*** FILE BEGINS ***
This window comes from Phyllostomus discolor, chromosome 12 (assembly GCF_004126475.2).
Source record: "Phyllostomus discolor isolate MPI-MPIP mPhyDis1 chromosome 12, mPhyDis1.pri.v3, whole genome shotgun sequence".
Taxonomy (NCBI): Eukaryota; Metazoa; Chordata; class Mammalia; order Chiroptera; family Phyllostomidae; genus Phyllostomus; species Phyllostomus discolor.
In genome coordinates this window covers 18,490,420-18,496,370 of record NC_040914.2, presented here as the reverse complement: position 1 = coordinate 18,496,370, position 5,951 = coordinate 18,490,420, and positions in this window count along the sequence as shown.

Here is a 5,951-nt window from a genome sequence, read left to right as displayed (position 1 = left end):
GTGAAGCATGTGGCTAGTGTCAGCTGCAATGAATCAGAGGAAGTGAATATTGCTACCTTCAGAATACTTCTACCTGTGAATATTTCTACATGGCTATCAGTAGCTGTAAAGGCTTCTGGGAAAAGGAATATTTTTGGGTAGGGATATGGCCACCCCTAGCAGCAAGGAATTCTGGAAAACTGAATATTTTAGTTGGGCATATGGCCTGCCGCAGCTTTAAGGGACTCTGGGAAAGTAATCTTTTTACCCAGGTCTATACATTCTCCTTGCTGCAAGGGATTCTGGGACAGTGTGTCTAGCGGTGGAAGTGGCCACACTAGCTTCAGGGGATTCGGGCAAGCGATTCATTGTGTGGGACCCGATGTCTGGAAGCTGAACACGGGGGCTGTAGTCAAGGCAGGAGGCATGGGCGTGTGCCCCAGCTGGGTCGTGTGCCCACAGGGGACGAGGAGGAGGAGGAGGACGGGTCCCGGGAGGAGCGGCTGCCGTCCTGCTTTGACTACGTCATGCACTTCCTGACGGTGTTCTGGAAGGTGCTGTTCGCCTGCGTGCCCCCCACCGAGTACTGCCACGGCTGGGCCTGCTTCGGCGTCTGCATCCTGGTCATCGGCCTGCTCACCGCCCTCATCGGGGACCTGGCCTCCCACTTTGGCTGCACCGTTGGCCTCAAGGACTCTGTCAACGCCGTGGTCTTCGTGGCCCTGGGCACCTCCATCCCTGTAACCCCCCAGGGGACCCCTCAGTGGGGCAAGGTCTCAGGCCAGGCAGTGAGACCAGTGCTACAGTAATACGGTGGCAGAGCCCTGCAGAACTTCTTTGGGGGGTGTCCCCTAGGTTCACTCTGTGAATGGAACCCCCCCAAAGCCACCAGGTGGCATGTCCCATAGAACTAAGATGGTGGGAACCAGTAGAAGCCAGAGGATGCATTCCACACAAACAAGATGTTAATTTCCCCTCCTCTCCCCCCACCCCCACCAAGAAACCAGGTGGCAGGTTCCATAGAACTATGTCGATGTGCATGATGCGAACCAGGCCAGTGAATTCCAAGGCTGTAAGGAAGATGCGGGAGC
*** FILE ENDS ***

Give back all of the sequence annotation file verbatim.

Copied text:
This window comes from Phyllostomus discolor, chromosome 12 (assembly GCF_004126475.2).
Source record: "Phyllostomus discolor isolate MPI-MPIP mPhyDis1 chromosome 12, mPhyDis1.pri.v3, whole genome shotgun sequence".
Taxonomy (NCBI): Eukaryota; Metazoa; Chordata; class Mammalia; order Chiroptera; family Phyllostomidae; genus Phyllostomus; species Phyllostomus discolor.
In genome coordinates this window covers 18,490,420-18,496,370 of record NC_040914.2, presented here as the reverse complement: position 1 = coordinate 18,496,370, position 5,951 = coordinate 18,490,420, and positions in this window count along the sequence as shown.

Here is a 5,951-nt window from a genome sequence, read left to right as displayed (position 1 = left end):
GTGAAGCATGTGGCTAGTGTCAGCTGCAATGAATCAGAGGAAGTGAATATTGCTACCTTCAGAATACTTCTACCTGTGAATATTTCTACATGGCTATCAGTAGCTGTAAAGGCTTCTGGGAAAAGGAATATTTTTGGGTAGGGATATGGCCACCCCTAGCAGCAAGGAATTCTGGAAAACTGAATATTTTAGTTGGGCATATGGCCTGCCGCAGCTTTAAGGGACTCTGGGAAAGTAATCTTTTTACCCAGGTCTATACATTCTCCTTGCTGCAAGGGATTCTGGGACAGTGTGTCTAGCGGTGGAAGTGGCCACACTAGCTTCAGGGGATTCGGGCAAGCGATTCATTGTGTGGGACCCGATGTCTGGAAGCTGAACACGGGGGCTGTAGTCAAGGCAGGAGGCATGGGCGTGTGCCCCAGCTGGGTCGTGTGCCCACAGGGGACGAGGAGGAGGAGGAGGACGGGTCCCGGGAGGAGCGGCTGCCGTCCTGCTTTGACTACGTCATGCACTTCCTGACGGTGTTCTGGAAGGTGCTGTTCGCCTGCGTGCCCCCCACCGAGTACTGCCACGGCTGGGCCTGCTTCGGCGTCTGCATCCTGGTCATCGGCCTGCTCACCGCCCTCATCGGGGACCTGGCCTCCCACTTTGGCTGCACCGTTGGCCTCAAGGACTCTGTCAACGCCGTGGTCTTCGTGGCCCTGGGCACCTCCATCCCTGTAACCCCCCAGGGGACCCCTCAGTGGGGCAAGGTCTCAGGCCAGGCAGTGAGACCAGTGCTACAGTAATACGGTGGCAGAGCCCTGCAGAACTTCTTTGGGGGGTGTCCCCTAGGTTCACTCTGTGAATGGAACCCCCCCAAAGCCACCAGGTGGCATGTCCCATAGAACTAAGATGGTGGGAACCAGTAGAAGCCAGAGGATGCATTCCACACAAACAAGATGTTAATTTCCCCTCCTCTCCCCCCACCCCCACCAAGAAACCAGGTGGCAGGTTCCATAGAACTATGTCGATGTGCATGATGCGAACCAGGCCAGTGAATTCCAAGGCTGTAAGGAAGATGCGGGAGC